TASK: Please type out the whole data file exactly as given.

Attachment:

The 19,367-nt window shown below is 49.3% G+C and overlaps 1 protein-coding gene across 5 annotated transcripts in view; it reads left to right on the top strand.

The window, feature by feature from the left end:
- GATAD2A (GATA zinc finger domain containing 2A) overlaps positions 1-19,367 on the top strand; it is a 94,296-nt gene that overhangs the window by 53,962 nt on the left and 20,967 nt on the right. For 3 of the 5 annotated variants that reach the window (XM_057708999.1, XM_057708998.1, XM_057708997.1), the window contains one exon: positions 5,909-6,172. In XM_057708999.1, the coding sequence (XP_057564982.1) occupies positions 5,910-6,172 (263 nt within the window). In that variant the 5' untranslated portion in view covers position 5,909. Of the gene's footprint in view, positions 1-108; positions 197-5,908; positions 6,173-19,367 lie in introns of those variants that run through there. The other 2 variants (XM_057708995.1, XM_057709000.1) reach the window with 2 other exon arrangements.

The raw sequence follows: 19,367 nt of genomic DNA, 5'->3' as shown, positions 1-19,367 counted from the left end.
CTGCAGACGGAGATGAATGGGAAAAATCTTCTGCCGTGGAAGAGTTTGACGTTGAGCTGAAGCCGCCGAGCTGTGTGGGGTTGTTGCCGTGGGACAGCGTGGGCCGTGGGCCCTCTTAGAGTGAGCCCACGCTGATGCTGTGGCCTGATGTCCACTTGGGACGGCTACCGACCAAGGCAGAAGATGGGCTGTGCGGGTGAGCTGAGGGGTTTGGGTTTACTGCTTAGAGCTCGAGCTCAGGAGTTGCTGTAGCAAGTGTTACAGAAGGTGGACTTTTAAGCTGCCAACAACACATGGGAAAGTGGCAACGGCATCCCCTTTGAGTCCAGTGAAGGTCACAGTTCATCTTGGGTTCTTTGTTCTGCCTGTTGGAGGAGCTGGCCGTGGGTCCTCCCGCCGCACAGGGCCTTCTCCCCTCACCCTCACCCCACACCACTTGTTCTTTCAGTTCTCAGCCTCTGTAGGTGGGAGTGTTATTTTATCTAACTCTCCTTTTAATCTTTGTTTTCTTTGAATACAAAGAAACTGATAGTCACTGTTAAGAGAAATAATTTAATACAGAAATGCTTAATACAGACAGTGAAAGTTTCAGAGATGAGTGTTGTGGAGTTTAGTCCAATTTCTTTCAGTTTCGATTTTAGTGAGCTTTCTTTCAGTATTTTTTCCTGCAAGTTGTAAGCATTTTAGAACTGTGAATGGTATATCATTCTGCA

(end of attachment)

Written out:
The 19,367-nt window shown below is 49.3% G+C and overlaps 1 protein-coding gene across 5 annotated transcripts in view; it reads left to right on the top strand.

The window, feature by feature from the left end:
- GATAD2A (GATA zinc finger domain containing 2A) overlaps positions 1-19,367 on the top strand; it is a 94,296-nt gene that overhangs the window by 53,962 nt on the left and 20,967 nt on the right. For 3 of the 5 annotated variants that reach the window (XM_057708999.1, XM_057708998.1, XM_057708997.1), the window contains one exon: positions 5,909-6,172. In XM_057708999.1, the coding sequence (XP_057564982.1) occupies positions 5,910-6,172 (263 nt within the window). In that variant the 5' untranslated portion in view covers position 5,909. Of the gene's footprint in view, positions 1-108; positions 197-5,908; positions 6,173-19,367 lie in introns of those variants that run through there. The other 2 variants (XM_057708995.1, XM_057709000.1) reach the window with 2 other exon arrangements.

The raw sequence follows: 19,367 nt of genomic DNA, 5'->3' as shown, positions 1-19,367 counted from the left end.
CTGCAGACGGAGATGAATGGGAAAAATCTTCTGCCGTGGAAGAGTTTGACGTTGAGCTGAAGCCGCCGAGCTGTGTGGGGTTGTTGCCGTGGGACAGCGTGGGCCGTGGGCCCTCTTAGAGTGAGCCCACGCTGATGCTGTGGCCTGATGTCCACTTGGGACGGCTACCGACCAAGGCAGAAGATGGGCTGTGCGGGTGAGCTGAGGGGTTTGGGTTTACTGCTTAGAGCTCGAGCTCAGGAGTTGCTGTAGCAAGTGTTACAGAAGGTGGACTTTTAAGCTGCCAACAACACATGGGAAAGTGGCAACGGCATCCCCTTTGAGTCCAGTGAAGGTCACAGTTCATCTTGGGTTCTTTGTTCTGCCTGTTGGAGGAGCTGGCCGTGGGTCCTCCCGCCGCACAGGGCCTTCTCCCCTCACCCTCACCCCACACCACTTGTTCTTTCAGTTCTCAGCCTCTGTAGGTGGGAGTGTTATTTTATCTAACTCTCCTTTTAATCTTTGTTTTCTTTGAATACAAAGAAACTGATAGTCACTGTTAAGAGAAATAATTTAATACAGAAATGCTTAATACAGACAGTGAAAGTTTCAGAGATGAGTGTTGTGGAGTTTAGTCCAATTTCTTTCAGTTTCGATTTTAGTGAGCTTTCTTTCAGTATTTTTTCCTGCAAGTTGTAAGCATTTTAGAACTGTGAATGGTATATCATTCTGCA